As the two teams came out to Van Halen’s Jump, there was much talk of the Big Three in France setting themselves apart from the rest of the league even this early on. Nevertheless, even within that subdivision, there’s a distinct line between Marseille, and Paris Saint-Germain and Monaco. Marseille may have finished second last season, but they, like so many runners-up around Europe, were some way off leaders PSG, and, despite playing at home, they appeared to be heading into the game to stop PSG from winning rather than going for it themselves.
The two teams were set up to match one another perfectly: Marseille in a 4-2-3-1 and PSG in a 4-3-3, ensuring each player had an opposite number and only Zlatan Ibrahimovic, who would drop off the front between the lines, found any space. This unfortunately led to a rather dull opening half an hour, with the few chances coming from lapses in concentration rather than well-worked play. Elie Baup’s men had an obvious split between their team, with the front four the only ones really involved in attack and everyone retreating into two banks of four when defending. The split in Laurent Blanc’s side appeared less intentional. Thiago Motta would drop back into the defence to allow Maxwell and Gregory van der Wiel to get forward, but Marco Verrati and Blaise Matuidi would also drop very close next to them to come and pick up the ball, meaning those five would be clustered together and the full-backs and forwards would all be in a line at the other end of the pitch. PSG were having more luck passing it into the feet of Ibrahimovic to flick wide first time than Marseille were, relying on Mathieu Valbuena, closely watched by Motta, for their creative spark, but neither were really having much luck.
This changed when Motta, thinking he had plenty of time, attempted to control the ball in his own area. Valbuena pounced on the loose ball, earning himself a kick from the startled Motta and a penalty for his team. Motta was harshly sent off to give Marseille a man advantage and the resulting penalty gave them the lead. Ezequiel Lavezzi was removed so that Adrien Rabiot could help shore up the midfield, switching to a 4-4-1 with Edinson Cavani moving a touch deeper. The need to regroup at half-time was lessened when they got an equaliser just before half-time in one of the few significant tactical features: Ibrahimovic getting a bit of space and hitting it wide for Van der Wiel to cross, Maxwell heading home when Steve Mandanda couldn’t get near it.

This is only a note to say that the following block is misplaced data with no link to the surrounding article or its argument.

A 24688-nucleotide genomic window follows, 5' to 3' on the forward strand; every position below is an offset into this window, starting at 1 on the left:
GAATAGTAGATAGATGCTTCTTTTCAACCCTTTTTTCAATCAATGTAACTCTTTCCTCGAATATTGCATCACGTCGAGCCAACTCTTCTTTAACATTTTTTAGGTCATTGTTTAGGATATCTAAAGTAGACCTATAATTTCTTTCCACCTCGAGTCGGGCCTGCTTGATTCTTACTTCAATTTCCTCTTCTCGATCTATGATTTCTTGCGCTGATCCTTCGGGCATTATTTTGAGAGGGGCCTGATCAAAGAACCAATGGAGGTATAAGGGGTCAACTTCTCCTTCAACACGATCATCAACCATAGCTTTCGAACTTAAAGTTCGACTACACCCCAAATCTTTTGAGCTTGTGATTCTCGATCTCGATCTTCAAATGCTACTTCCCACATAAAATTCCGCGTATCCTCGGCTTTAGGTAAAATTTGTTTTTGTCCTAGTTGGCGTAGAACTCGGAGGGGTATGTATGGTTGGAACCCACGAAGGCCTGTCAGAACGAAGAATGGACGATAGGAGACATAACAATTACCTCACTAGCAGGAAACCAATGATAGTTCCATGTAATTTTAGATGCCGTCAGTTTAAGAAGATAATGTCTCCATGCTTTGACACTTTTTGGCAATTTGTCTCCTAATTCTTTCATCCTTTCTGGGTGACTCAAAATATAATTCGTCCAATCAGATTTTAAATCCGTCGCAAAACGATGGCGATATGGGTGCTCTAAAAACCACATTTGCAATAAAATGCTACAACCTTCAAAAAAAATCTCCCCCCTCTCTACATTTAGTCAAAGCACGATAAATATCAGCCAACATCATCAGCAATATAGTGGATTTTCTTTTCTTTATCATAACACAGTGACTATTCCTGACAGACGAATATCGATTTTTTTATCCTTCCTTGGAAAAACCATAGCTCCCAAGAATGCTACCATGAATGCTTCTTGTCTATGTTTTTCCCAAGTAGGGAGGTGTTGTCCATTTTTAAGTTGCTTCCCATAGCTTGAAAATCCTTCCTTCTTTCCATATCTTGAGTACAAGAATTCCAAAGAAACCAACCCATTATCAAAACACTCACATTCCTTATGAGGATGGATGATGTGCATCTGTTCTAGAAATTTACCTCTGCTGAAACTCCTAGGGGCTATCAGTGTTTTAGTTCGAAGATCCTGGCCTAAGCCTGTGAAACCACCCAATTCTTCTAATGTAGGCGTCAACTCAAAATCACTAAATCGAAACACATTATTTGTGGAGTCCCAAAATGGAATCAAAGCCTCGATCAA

In the second half, PSG looked to take back the attacking impetus despite their man disadvantage, moving Cavani back up alongside Ibrahimovic to make a 4-3-2. It worked, as Marseille appeared to be struggling more than ever – the long raking cross-field balls that should have been stretching PSG’s undermanned team no longer finding their targets as they were in the first half. Just as Marseille seemed to regaining their footing, Dimitri Payet testing Salvatore Sirigu with a well-struck shot, Andre Ayew gave away a cheap penalty which Ibrahimovic duly slotted into the net. From having a secure lead, Marseille were now facing an embarrassing defeat.
Attacking no longer needed, Ibrahimovic was substituted for defender Zoumana Camara as PSG shut up shop, making a 5-3-1. With PSG happy to play defence against Marseille’s attack, the home side couldn’t muster up anything other than one or two half-chances. Even with a man advantage and a equaliser to chase, they were unwilling to get their defenders forward. To some extent the result was indicative of the gap between Marseille and the bigger two, as they had to rely pretty much exclusively on the brilliance of Valbuena for their creativity while PSG could bring on better players than the host’s first teamers from the bench, but it was a pretty pathetic performance from Marseille regardless.